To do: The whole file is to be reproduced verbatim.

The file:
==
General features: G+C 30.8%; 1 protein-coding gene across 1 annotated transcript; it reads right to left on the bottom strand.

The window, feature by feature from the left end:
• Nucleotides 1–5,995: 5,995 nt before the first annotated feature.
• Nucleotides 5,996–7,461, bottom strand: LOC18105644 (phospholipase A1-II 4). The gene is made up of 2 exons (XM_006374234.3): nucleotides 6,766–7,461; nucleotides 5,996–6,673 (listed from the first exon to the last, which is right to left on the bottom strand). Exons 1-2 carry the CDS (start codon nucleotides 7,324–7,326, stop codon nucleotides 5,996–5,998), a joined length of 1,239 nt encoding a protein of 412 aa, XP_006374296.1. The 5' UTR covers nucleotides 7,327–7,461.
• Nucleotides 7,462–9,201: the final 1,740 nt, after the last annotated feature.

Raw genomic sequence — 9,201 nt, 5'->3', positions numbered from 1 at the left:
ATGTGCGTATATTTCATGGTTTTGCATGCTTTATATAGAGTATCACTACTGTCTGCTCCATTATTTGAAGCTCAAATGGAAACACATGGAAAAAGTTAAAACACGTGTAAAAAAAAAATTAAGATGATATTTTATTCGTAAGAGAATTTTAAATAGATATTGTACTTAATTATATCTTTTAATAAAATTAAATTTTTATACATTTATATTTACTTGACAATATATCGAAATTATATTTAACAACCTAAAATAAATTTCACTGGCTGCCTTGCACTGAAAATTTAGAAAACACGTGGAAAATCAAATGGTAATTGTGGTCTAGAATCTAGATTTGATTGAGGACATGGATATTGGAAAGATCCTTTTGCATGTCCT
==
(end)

General features: G+C 30.8%; 1 protein-coding gene across 1 annotated transcript; it reads right to left on the bottom strand.

The window, feature by feature from the left end:
• Nucleotides 1–5,995: 5,995 nt before the first annotated feature.
• Nucleotides 5,996–7,461, bottom strand: LOC18105644 (phospholipase A1-II 4). The gene is made up of 2 exons (XM_006374234.3): nucleotides 6,766–7,461; nucleotides 5,996–6,673 (listed from the first exon to the last, which is right to left on the bottom strand). Exons 1-2 carry the CDS (start codon nucleotides 7,324–7,326, stop codon nucleotides 5,996–5,998), a joined length of 1,239 nt encoding a protein of 412 aa, XP_006374296.1. The 5' UTR covers nucleotides 7,327–7,461.
• Nucleotides 7,462–9,201: the final 1,740 nt, after the last annotated feature.

Raw genomic sequence — 9,201 nt, 5'->3', positions numbered from 1 at the left:
ATGTGCGTATATTTCATGGTTTTGCATGCTTTATATAGAGTATCACTACTGTCTGCTCCATTATTTGAAGCTCAAATGGAAACACATGGAAAAAGTTAAAACACGTGTAAAAAAAAAATTAAGATGATATTTTATTCGTAAGAGAATTTTAAATAGATATTGTACTTAATTATATCTTTTAATAAAATTAAATTTTTATACATTTATATTTACTTGACAATATATCGAAATTATATTTAACAACCTAAAATAAATTTCACTGGCTGCCTTGCACTGAAAATTTAGAAAACACGTGGAAAATCAAATGGTAATTGTGGTCTAGAATCTAGATTTGATTGAGGACATGGATATTGGAAAGATCCTTTTGCATGTCCT